Dryland

There are several great dryland exercises that will help you prepare your shoulders for swimming. For instance, you can do some dips on a bench or bench push ups to warm up your shoulders. But keep in mind, stop doing these exercises if your shoulders start hurting.

Practice

When you are swimming, pay close attention to how your shoulders are feeling. If they start to hurt, take a break. Overdoing it can cause serious damage to your shoulders, like tendonitis and rotator cuff problems. If your pain persists, consult a healthcare provider.

Technique

One of the main causes of shoulder injury is poor technique. So, if you are experiencing shoulder pain, you might need to make some adjustments. Getting help from a coach will help you iron out your technique, and pin down your mistakes.

Post-workout

After your swim, it’s important to stretch your shoulders. Post-workout is crucial when it comes time to protecting your body. Your muscles are tired and are on the mend, beginning the process of repairing themselves.

See a healthcare provider

Shoulder health is not only vital for swimming, but also for day to day living. So, it’s a good idea to take care of them. If you are experiencing chronic shoulder pain, see a health care provider. They will educate you on how to properly take care of your injuries.

In need of a proper shoulder support? Come in to meet with our brace fitters today!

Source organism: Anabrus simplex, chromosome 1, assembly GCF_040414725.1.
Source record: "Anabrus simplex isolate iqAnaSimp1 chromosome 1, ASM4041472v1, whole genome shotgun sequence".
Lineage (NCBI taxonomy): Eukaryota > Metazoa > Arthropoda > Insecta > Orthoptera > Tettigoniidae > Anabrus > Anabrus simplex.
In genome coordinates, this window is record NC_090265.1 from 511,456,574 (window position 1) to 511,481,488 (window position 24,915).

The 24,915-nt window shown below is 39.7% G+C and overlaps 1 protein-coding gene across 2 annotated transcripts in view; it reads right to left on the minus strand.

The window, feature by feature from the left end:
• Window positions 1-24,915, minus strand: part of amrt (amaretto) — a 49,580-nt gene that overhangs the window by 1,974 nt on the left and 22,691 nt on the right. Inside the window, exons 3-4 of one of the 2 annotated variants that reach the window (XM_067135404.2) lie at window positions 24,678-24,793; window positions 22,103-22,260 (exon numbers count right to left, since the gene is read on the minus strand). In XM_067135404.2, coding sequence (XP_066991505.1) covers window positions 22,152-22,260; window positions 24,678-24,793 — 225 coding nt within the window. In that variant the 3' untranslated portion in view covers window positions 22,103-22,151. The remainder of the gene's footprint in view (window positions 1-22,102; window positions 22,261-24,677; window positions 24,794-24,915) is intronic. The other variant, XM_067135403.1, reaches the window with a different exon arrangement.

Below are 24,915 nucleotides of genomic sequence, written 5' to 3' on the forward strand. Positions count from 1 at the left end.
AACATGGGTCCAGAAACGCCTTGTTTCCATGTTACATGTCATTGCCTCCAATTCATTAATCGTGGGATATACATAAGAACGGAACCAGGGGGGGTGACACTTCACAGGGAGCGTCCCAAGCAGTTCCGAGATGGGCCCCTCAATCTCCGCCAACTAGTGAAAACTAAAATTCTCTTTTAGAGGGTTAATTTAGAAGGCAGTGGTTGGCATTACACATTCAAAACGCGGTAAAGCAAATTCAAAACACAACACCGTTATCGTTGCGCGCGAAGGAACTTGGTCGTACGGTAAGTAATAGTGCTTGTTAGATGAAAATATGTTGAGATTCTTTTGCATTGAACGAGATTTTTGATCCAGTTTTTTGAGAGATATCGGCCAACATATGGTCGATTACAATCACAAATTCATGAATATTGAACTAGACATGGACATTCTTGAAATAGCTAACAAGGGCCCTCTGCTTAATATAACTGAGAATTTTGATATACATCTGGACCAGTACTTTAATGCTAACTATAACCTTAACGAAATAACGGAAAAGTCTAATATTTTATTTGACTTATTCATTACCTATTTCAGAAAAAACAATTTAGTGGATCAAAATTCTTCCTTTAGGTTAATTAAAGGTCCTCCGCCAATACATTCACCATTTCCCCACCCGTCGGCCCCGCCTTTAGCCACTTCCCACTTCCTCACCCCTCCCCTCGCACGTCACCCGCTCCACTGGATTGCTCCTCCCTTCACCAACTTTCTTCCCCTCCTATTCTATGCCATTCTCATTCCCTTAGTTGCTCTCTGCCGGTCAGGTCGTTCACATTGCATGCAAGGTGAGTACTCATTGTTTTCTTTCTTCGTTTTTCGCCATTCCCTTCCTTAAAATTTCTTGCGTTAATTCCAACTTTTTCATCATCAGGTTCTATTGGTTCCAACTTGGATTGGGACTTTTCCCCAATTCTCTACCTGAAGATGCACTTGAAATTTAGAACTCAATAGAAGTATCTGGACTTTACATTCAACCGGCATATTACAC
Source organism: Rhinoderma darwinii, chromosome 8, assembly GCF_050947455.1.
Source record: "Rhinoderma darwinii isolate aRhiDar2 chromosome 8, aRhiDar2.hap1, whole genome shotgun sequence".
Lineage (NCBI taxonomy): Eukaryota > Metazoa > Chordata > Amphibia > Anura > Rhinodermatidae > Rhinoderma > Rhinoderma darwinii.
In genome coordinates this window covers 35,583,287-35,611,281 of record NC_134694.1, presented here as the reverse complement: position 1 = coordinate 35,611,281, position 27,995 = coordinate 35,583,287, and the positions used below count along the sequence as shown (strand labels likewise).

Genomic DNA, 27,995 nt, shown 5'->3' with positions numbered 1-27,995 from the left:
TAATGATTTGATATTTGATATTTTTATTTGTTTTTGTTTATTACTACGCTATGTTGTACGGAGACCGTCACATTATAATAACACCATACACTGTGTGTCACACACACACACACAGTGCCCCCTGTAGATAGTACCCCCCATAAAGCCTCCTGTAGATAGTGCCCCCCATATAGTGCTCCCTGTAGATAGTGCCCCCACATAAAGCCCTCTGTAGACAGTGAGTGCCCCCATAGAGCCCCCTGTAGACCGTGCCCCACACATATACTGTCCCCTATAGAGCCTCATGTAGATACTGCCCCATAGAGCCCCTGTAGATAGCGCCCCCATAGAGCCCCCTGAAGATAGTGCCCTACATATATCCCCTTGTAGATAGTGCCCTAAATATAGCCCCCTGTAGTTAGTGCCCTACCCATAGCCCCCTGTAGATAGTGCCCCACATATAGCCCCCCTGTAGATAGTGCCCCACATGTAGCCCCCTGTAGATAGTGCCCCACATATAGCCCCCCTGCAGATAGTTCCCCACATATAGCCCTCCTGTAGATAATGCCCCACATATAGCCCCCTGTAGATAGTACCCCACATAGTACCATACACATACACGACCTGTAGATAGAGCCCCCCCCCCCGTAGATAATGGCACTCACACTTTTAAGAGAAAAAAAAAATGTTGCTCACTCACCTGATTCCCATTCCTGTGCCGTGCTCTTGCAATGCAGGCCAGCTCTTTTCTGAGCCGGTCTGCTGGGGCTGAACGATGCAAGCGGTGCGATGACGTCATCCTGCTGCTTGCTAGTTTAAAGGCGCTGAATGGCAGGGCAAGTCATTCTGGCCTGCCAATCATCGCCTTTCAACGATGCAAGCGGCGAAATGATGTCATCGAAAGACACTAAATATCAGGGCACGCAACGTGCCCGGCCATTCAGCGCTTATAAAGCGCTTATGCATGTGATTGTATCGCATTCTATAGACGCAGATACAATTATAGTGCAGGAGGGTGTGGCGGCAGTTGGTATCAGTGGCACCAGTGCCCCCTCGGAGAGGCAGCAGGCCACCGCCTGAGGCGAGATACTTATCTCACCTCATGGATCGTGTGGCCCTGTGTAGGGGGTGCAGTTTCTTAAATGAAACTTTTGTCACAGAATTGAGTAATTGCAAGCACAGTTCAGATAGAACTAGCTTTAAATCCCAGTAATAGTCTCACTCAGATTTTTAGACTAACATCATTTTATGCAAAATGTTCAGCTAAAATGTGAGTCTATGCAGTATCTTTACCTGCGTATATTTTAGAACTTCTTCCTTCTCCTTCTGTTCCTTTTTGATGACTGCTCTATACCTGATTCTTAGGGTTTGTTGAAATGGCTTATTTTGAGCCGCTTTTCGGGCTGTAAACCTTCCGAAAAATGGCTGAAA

Have any shoulder exercises you would like to share? Let us know, as we would love to hear about it!


Don’t Let the Risk of Ankle Injuries Sideline from Playing Soccer

Don’t Let the Risk of Ankle Injuries Sideline from Playing Soccer

Soccer (or football) is hands down one of the most popular sports on the planet. And with the ever-increasing number of Vancouverites catching Whitecaps fever (myself included), interest in this world-famous sport has never been bigger. From elite athletes to weekend warriors, hordes of people are heading out to the nearest field to take part in a sport that so many people all over the world have come to embrace.

Twisting your ankle is a part of the game

Like many of you, I used to love racing of up and down the soccer field with my classmates during gym class, or on the weekends with my friends. I don’t think I ever took part in any competitive or recreational soccer league, however, without watching some of my fellow teammates get hurt.